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Facebook Deactivated Account Spam

Outline
Message purporting to be from Facebook, claims that the user's Facebook account has been deactivated and urges him or her to follow a link to reactivate the account.



Brief Analysis
The message is not from Facebook and the recipient's account has not been deactivated as claimed. The message is in fact an attempt to promote a dubious "Online Drugstore" that peddles pharmaceutical products and may attempt to steal credit card information via bogus order forms. Clicking the "reactivate" link in the message opens the pharmaceutical spam website. Links in some of the bogus emails may lead to a version of the pharmaceutical website that is known to host malware.

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Detailed analysis and references below example.



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Last updated: 9th June 2010
First published: 9th June 2010
Article written by Brett M. Christensen
About Brett Christensen and Hoax-Slayer


Example
Subject: You have deactivated your Facebook account

Hi,

You have deactivated your Facebook account. You can reactivate your account at any time by logging into Facebook using your old login email and password. You will be able to use the site like you used to.

Thanks,
The Facebook Team

Sign in to Facebook and start connecting
Sign In
To reactivate, follow the link below:
[Link to bogus website removed]




Detailed Analysis
This message, which purports to be from social networking website Facebook, claims that the recipient has deactivated his or her Facebook account. The message instructs users to follow a link to login to Facebook if they wish to reactivate their account.

However, the message is not from Facebook and the claim that the recipient's Facebook account has been deactivated is untrue. In fact, the message is seemingly an attempt to peddle pharmaceutical products from a dubious "online drugstore" and, in some instances, to trick users into downloading malicious software. Clicking the "reactivate" link in the bogus email opens one of several identical "cloned" versions of the same pharmaceutical website that are hosted on different servers. Several alternate web addresses are used in different versions of the bogus emails, although all of the links lead to an instance of the same cloned website. The links in the message are disguised so that they appear to point to a genuine Facebook login page. At least one of these links opens a version of the pharmaceutical website that has been flagged by Google as being a host for malware, including scripting exploits and trojans.

At first glance, this email looks like a classic phishing scam. However, it is a little different to "normal" Facebook phishing scams in that it does not directly attempt to trick users into submitting their login details and other information via a fake Facebook login page. Instead, it apparently tries to entice recipients into visiting the online drugstore site in the hope that they will attempt to purchase products, or in some cases, inadvertently infect their computers with malicious software. Dubious online drug sites such as these may also steal credit card and other information from users via bogus order forms. The "order form" on the pharmacy website included in these spam emails is not even a secure (https) page even though it asks for credit card details and other personal information. No legitimate online store would ask for credit card details via an unsecure form.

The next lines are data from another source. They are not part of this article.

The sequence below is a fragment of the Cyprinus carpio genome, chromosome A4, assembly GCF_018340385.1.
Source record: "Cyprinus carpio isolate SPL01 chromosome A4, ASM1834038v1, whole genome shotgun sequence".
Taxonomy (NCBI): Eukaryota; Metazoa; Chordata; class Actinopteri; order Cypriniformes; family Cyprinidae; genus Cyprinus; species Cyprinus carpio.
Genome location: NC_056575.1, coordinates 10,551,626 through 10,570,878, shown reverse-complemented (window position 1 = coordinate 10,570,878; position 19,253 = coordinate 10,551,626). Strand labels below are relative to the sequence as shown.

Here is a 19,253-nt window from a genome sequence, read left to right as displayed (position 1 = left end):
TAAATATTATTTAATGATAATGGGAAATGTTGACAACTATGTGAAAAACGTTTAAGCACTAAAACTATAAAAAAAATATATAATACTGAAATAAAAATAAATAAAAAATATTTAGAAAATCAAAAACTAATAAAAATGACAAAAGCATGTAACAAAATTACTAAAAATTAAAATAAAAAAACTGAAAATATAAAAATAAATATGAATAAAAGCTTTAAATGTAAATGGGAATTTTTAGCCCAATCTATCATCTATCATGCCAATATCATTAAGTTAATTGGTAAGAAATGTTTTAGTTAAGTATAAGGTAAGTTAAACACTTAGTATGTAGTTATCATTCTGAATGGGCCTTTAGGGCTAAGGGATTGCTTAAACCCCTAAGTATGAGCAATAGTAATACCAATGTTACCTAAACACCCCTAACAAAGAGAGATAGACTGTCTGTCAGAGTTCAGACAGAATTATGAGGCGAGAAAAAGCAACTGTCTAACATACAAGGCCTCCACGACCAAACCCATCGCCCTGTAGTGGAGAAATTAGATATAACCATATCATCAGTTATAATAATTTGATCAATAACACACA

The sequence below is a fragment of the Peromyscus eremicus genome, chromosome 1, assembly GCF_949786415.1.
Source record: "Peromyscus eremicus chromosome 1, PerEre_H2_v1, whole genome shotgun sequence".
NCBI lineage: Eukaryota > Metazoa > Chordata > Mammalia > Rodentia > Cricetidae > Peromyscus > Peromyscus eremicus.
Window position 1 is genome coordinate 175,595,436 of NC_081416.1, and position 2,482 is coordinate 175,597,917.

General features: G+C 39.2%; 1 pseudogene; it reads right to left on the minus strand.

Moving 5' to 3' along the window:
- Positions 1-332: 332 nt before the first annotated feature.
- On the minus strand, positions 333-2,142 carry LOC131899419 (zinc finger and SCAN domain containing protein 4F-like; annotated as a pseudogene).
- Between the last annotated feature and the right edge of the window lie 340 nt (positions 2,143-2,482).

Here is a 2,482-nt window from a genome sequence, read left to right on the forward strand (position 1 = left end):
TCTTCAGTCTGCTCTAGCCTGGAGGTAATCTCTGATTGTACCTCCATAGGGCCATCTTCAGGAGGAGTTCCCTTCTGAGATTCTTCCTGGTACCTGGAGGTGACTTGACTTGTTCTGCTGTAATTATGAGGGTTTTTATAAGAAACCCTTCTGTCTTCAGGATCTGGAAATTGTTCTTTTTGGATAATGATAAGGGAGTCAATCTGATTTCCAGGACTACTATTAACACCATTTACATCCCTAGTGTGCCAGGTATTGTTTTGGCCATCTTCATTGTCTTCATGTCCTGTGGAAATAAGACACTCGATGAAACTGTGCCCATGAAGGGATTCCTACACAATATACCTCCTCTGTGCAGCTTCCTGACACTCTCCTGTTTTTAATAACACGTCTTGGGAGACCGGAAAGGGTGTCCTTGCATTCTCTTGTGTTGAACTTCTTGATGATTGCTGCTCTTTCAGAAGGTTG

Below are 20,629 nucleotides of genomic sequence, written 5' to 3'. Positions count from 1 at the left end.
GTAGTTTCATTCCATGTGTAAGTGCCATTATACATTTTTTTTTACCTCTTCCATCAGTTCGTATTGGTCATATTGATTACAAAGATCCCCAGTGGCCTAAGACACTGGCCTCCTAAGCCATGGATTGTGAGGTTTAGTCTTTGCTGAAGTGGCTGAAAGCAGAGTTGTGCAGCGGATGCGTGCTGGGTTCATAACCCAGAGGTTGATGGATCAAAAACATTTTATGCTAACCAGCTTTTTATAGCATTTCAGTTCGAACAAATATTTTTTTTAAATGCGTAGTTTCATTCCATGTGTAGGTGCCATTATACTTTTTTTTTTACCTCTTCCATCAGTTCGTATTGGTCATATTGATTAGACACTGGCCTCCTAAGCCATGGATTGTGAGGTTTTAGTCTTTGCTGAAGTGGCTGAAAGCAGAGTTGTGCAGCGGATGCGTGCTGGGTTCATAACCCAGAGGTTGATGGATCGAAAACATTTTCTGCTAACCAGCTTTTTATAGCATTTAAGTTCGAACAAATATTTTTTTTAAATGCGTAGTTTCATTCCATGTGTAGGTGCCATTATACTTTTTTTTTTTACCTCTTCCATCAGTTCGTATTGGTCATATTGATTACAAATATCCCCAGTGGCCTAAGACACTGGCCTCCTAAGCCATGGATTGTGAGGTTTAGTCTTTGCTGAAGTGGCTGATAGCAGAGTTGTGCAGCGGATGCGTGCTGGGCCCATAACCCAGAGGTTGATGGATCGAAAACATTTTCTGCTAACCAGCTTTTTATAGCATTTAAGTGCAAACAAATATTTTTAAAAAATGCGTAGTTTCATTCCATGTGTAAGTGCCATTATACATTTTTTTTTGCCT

If you receive this email, do not click on any links in the message. Even if clicking the link apparently only opens a spammy but superficially benign pharmaceutical website, the site may actually harbour hidden malware that can infect your computer. The site may also attempt to steal credit card details if you actually try to purchase products. In any case, buying drugs from the online pharmacy websites that are willing to promote themselves via spamming and other underhand tactics is certainly not recommended. Even if you actually receive the product your order, there is no guarantee that it will actually contain the medication that you think it does. Taking such medication may be dangerous and illegal. And you may find that your credit card and other details have been harvested by criminals via the site's bogus order form.

Moreover, it is important to keep in mind that phishing scammers regular use very similar tactics to trick users into submitting their login details and other personal and financial information via bogus websites or fraudulent forms attached to the scam emails. Be cautious of any email that claims that the account you hold with a company or online service has been suspended or deactivated. If you receive such an email, do not follow any links in the message or open any attachments that it may contain.

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References
Diagnostic page for alphabasicz.com
Phishing Scams - Anti-Phishing Information
Difference Between http & https
Fake online pharmacies

Last updated: 9th June 2010
First published: 9th June 2010
Article written by Brett M. Christensen
About Brett Christensen and Hoax-Slayer